YOUNGSTOWN, Ohio (WYTV) – The City of Youngstown is still struggling to balance its budget but it’s making progress. There’s still debt that needs to be paid, though, and one department is asking council to consider giving it more money, citing a safety issue.
Thursday night, Finance Director Kyle Miasek presented an expense budget worksheet to council. As of right now, the city still has a deficit of $433,000 that needs to be balanced.
Over the next two weeks, Miasek said he’ll be meeting with all of the city’s different department heads, offering recommendations to help them “live within their means” and not overbudget themselves.
“You don’t want to be giving departments more than what they need. That’s why we have to task them, when they come to you, that they’re asking for stuff that they really need, and they’re talking about utilizing and spending that because when they don’t and we’re tight, it could come back to where we end up driving a fund into the red because we have excess in another fund.”
But Youngstown Fire Chief Barry Finley needs $250,000 for a new radio system, saying the ones they have now don’t allow them to properly talk with dispatch while they’re out on calls. It’s a problem they’ve had for the past two years.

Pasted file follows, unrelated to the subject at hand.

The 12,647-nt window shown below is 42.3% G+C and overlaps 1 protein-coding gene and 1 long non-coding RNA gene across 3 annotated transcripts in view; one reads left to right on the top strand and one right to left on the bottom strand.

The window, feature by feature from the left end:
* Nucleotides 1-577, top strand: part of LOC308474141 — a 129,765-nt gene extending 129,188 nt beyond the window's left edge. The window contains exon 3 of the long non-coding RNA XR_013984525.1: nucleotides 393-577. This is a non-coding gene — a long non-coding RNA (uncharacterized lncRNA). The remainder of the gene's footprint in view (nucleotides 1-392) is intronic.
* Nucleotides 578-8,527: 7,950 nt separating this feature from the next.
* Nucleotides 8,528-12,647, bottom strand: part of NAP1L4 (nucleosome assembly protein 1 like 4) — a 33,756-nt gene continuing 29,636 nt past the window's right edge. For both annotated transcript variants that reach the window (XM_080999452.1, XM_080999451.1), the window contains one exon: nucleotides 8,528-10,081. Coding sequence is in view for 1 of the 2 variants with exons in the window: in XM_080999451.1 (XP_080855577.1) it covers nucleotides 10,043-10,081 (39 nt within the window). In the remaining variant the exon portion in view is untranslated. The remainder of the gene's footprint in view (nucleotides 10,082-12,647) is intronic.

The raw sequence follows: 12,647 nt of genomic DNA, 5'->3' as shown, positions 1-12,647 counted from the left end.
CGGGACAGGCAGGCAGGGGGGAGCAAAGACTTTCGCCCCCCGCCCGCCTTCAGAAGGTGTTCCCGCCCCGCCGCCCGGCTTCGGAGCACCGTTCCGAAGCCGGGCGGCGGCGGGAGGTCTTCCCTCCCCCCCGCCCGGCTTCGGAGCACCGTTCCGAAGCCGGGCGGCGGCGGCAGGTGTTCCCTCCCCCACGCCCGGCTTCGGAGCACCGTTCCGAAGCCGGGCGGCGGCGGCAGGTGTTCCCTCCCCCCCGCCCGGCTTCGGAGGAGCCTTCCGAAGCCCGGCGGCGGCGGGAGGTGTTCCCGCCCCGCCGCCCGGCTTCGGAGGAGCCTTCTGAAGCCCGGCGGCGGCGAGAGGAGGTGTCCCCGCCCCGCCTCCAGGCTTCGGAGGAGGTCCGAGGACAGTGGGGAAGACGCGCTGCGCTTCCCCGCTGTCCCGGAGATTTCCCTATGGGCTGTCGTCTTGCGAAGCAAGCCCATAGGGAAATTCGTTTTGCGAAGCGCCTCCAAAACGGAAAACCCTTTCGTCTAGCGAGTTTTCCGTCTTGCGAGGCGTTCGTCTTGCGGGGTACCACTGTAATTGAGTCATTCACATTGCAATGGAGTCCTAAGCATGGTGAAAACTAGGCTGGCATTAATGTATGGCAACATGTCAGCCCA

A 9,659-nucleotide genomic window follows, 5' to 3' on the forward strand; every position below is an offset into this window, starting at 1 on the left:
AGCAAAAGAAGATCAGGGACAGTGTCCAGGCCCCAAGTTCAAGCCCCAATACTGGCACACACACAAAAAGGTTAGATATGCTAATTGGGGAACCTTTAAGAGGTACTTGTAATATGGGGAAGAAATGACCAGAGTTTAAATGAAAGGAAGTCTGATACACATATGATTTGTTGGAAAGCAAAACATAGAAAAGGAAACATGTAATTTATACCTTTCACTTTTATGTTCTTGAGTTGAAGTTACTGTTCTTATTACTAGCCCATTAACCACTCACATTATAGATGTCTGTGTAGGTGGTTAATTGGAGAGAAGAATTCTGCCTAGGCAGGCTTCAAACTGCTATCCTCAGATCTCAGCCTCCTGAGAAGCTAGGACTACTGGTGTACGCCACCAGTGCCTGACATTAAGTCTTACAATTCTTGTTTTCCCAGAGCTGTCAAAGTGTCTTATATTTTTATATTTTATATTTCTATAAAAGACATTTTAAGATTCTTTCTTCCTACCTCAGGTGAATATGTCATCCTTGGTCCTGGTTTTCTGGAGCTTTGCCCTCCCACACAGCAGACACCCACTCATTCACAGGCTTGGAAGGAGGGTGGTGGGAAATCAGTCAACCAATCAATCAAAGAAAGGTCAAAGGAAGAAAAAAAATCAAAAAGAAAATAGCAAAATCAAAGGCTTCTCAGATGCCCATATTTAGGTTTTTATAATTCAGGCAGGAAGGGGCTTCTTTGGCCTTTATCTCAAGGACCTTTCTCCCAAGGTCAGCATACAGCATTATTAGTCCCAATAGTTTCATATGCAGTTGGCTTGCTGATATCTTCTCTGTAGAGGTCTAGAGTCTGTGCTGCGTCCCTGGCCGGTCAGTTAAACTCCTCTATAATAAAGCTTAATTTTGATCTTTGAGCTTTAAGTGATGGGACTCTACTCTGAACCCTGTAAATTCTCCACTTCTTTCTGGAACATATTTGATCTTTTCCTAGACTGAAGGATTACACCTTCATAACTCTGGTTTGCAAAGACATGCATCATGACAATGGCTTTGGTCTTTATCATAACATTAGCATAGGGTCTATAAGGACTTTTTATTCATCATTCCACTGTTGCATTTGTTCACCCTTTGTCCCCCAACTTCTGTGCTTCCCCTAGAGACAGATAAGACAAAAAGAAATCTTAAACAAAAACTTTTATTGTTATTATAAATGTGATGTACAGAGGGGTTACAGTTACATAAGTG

It all stems from a grant the police department got for a new set of digital radios, which the fire department piggy-backed on.
“I don’t know if the police department is having trouble but they don’t work with us,” Finley said. “We have no communication with dispatch once we leave the confines of the truck.”
He used the deadly fire on Crandell Avenue in September of 2017 as an example, calling it one of the most frustrating calls he’d been on. He couldn’t talk with his crews inside of the burning home, even though they transmitted calls.
“They transmitted twice — we didn’t hear them. So they stuck their head out the window and screamed, ‘We found her, we’re bringing her down,” Finley said.
He told council when the radios were replaced by the communication company Staley Technologies, their old VFH system was completely taken off-line. Now they can’t go back to the old one even if they wanted to.
He said the fix for that would cost $250,000 because they’d have to get new antennas and upgrade all of their handheld radios.
“These are police radios. They’re water-resistant. As a fire department, we can’t do water-resistant.”
They must be waterproof — which has caused an even bigger headache.
Miasek said should something happen as the result of a communication issue, the city could find itself in a difficult situation.
“I’m hoping that council will consider that we may have to fund this expense and at the same time, consider legal representation, hopefully finding a mechanism to recoup some of these costs.”
He’s recommending that the $250,000 for this radio system upgrade not be a part of the budget request coming from the general fund. Council members then asked how it would be paid for.
Miasek and Finley said those talks will start happening Friday morning and they plan to have an answer at the next council meeting on March 31.